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Satisfaction with life, family and food in adolescents: Exploring moderating roles of family-related factors

  • Berta SchnettlerEmail author
  • Edgardo Miranda-Zapata
  • Klaus G. Grunert
  • Alice Grønhøj
  • Pamela Jiménez
  • Germán Lobos
  • María Lapo
  • Ligia Orellana
  • Clementina Hueche
Article
  • 18 Downloads

Abstract

Numerous studies have related socioeconomic status (SES), family structure, and family life cycle to adolescents’ life satisfaction (LS). However, studies assessing the moderating role of these variables in the relationship between LS and domain-specific satisfaction are still limited. The present study examines life satisfaction in adolescents by testing the moderating roles of adolescents’ family SES, family structure, and stage of family life cycle in the relationship between satisfaction with food-related life (SWFoL) and LS, and between satisfaction with family life (SWFaL) and LS. A sample of 473 adolescents (mean age 13.3 years, 51.8% female) in Chile responded to a questionnaire including the Satisfaction with Life Scale, Satisfaction with Food-related Life scale, and Satisfaction with Family Life scale. Using structural equation modeling, we found that adolescents’ LS was positively related to SWFaL and SWFoL. Using a multi-group analysis, no moderating role of family SES was found. The relationship between SWFaL and LS was weaker in adolescents belonging to single-headed families and stronger in adolescents belonging to dual-headed families. The relationship between SWFoL and LS was lower in adolescents from families in the expansion stage (eldest child aged 6–14 years) and higher in adolescents from families in the consolidation stage (eldest child aged 15–24 years). The relationship between SWFaL and LS was stronger in adolescents from families in the expansion stage and weaker in adolescents from families in the consolidation stage. These findings suggest the need for different strategies to improve adolescents’ life satisfaction.

Keywords

Subjective well-being Domains of life Adolescence Moderators 

Notes

Acknowledgments

This study was funded by Conicyt, Fondecyt Project n° 1160005.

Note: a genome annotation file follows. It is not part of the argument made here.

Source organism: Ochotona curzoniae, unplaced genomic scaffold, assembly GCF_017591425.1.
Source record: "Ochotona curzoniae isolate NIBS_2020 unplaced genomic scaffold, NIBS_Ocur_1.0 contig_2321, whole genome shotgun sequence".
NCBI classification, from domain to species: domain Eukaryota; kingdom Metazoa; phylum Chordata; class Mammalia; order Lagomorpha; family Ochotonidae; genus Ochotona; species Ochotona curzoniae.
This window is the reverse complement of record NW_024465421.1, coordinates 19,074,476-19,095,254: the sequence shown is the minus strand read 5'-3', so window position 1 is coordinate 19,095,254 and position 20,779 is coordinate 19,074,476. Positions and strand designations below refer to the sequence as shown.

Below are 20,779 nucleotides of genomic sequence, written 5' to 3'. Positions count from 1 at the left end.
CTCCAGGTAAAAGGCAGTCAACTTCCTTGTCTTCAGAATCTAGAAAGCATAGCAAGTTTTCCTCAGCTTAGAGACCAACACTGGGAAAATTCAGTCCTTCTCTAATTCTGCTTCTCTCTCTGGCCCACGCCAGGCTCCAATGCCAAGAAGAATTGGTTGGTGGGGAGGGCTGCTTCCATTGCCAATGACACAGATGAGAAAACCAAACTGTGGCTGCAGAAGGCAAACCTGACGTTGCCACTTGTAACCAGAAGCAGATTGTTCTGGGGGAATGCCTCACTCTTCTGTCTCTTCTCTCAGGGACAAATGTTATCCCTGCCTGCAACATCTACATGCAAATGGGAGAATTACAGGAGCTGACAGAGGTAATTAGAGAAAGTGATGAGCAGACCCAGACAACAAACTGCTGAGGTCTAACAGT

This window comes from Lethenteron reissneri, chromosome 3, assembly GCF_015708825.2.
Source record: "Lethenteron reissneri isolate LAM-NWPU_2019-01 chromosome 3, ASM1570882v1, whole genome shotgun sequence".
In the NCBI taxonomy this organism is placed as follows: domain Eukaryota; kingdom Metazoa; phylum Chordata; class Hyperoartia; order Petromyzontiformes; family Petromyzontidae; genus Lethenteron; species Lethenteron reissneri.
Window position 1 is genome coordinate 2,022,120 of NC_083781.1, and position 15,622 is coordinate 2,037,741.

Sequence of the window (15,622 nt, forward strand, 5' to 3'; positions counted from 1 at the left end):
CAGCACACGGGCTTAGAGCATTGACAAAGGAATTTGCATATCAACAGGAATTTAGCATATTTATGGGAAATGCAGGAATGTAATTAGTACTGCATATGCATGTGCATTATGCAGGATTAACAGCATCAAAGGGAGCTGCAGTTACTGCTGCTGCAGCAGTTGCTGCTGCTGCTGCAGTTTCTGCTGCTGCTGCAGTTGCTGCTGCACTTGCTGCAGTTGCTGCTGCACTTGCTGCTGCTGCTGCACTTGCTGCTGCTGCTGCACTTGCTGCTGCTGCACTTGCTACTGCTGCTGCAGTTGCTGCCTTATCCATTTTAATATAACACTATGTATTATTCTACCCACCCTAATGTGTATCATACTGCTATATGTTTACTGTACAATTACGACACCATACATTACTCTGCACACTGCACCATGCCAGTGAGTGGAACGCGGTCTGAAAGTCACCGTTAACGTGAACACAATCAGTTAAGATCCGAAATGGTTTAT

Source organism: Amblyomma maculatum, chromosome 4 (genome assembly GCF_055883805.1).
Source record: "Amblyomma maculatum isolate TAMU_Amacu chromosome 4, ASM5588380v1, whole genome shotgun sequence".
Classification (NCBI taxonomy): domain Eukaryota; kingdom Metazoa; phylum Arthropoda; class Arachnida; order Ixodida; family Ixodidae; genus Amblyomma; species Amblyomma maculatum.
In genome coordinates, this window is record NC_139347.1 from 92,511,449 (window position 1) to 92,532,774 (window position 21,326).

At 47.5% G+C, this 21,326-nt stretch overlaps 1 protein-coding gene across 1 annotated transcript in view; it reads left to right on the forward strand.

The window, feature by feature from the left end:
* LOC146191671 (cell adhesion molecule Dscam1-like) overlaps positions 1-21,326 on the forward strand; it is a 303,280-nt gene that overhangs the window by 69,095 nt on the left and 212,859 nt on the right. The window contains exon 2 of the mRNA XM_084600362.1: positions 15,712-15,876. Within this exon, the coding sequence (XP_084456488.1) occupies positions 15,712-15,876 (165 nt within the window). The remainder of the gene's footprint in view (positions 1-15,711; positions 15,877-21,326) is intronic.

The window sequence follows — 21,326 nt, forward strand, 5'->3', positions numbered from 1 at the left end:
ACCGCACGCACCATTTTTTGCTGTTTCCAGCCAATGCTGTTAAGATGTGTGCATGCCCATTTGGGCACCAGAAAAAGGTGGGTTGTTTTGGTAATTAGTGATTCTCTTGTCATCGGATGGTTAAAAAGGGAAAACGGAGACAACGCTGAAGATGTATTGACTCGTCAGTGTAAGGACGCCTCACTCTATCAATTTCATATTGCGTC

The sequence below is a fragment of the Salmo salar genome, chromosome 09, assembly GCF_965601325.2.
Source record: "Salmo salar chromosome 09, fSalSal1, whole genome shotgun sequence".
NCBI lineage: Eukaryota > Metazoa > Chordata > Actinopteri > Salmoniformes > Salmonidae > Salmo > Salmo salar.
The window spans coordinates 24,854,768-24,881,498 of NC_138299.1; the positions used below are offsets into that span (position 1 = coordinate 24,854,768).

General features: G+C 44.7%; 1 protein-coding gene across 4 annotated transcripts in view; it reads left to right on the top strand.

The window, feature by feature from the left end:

Compliance with Ethical Standards

Conflict of Interest

On behalf of all authors, the corresponding author states that there is no conflict of interest.

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Copyright information

© Springer Science+Business Media, LLC, part of Springer Nature 2020

Authors and Affiliations

  • Berta Schnettler
    • 1
    • 2
    • 3
    • 4
    Email author
  • Edgardo Miranda-Zapata
    • 4
    • 5
  • Klaus G. Grunert
    • 6
  • Alice Grønhøj
    • 6
  • Pamela Jiménez
    • 7
  • Germán Lobos
    • 2
    • 8
  • María Lapo
    • 9
  • Ligia Orellana
    • 4
  • Clementina Hueche
    • 4
  1. 1.Facultad de Ciencias Agropecuarias y ForestalesUniversidad de La FronteraTemucoChile
  2. 2.Universidad Católica de Santiago de GuayaquilGuayaquilEcuador
  3. 3.Scientific and Technological Bioresource Nucleus (BIOREN-UFRO)Universidad de La FronteraTemucoChile
  4. 4.Núcleo Científico y Tecnológico en Ciencias Sociales, Centro de Excelencia en Psicología Económica y del ConsumoUniversidad de La FronteraTemucoChile
  5. 5.Núcleo Científico y Tecnológico en Ciencias Sociales, Laboratorio de Investigación en Ciencias Sociales y Aplicadas (LICSA)Universidad de La FronteraTemucoChile
  6. 6.MAPP CentreAarhus UniversityAarhusDenmark
  7. 7.Departamento de PsicologíaUniversidad de La FronteraTemucoChile
  8. 8.Programa de Investigación de Excelencia Interdisciplinaria en Envejecimiento Saludable (PIEI-ES)Universidad de TalcaTalcaChile
  9. 9.Escuela de EconomíaUniversidad Católica de Santiago de GuayaquilGuayaquilEcuador

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